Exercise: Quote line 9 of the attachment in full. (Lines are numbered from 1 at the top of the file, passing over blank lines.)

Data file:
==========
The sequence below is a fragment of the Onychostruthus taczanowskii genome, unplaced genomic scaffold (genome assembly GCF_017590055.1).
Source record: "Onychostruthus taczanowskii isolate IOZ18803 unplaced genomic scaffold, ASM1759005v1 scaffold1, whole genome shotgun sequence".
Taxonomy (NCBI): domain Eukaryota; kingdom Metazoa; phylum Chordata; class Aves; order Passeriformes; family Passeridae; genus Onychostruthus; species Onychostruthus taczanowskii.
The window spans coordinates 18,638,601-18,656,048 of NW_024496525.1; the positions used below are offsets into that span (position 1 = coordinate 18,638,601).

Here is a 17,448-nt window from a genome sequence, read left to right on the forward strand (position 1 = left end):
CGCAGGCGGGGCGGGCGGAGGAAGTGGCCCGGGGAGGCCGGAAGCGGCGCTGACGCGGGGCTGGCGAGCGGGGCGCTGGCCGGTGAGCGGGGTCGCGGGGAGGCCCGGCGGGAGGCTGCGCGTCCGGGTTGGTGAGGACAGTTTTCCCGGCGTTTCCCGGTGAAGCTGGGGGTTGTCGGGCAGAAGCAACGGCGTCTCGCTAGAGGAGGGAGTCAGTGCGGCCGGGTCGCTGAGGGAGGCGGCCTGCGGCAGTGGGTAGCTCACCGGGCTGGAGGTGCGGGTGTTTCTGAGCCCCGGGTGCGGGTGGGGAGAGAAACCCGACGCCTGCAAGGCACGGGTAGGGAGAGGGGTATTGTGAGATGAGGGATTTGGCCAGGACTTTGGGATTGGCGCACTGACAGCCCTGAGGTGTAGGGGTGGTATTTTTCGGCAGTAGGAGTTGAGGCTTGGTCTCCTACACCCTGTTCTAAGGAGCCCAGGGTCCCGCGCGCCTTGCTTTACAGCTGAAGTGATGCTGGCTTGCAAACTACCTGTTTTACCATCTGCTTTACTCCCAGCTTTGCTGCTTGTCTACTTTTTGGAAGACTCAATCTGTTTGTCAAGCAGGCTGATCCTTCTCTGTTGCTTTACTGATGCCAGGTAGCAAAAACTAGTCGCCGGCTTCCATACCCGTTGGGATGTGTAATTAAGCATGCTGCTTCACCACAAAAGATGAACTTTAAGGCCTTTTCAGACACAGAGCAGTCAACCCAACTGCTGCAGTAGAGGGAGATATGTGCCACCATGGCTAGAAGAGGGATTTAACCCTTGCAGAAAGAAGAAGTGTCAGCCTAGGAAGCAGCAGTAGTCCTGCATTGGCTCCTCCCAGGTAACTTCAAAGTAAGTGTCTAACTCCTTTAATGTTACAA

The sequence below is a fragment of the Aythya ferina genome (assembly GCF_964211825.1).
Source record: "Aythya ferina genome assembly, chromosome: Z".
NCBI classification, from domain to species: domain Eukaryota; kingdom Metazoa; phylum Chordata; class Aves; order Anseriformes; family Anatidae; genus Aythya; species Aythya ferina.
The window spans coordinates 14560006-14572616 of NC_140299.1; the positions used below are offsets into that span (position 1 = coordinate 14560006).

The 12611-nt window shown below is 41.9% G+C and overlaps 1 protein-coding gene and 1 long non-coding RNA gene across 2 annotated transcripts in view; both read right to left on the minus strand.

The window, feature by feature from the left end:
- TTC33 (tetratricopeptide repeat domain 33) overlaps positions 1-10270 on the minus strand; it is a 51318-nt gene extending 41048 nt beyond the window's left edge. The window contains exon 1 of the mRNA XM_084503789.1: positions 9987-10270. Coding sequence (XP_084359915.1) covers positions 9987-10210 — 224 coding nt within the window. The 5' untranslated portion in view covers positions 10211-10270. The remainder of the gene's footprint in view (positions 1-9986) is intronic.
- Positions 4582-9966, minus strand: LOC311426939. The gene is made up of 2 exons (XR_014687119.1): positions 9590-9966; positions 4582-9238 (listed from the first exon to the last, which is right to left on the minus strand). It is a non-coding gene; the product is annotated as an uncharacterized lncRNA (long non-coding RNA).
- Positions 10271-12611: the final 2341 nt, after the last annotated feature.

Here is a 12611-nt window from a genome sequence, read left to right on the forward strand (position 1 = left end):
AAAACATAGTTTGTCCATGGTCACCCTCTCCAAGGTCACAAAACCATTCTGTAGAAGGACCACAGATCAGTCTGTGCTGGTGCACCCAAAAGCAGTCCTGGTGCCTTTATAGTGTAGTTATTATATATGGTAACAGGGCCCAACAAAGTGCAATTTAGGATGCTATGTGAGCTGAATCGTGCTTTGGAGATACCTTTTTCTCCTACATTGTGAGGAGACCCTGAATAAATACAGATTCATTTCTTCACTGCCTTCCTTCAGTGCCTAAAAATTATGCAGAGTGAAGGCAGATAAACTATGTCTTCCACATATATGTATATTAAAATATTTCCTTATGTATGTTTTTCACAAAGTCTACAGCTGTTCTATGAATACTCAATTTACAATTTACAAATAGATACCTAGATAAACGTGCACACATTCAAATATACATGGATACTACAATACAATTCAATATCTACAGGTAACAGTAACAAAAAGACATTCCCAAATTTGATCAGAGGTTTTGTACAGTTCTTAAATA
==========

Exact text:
NCBI classification, from domain to species: domain Eukaryota; kingdom Metazoa; phylum Chordata; class Aves; order Anseriformes; family Anatidae; genus Aythya; species Aythya ferina.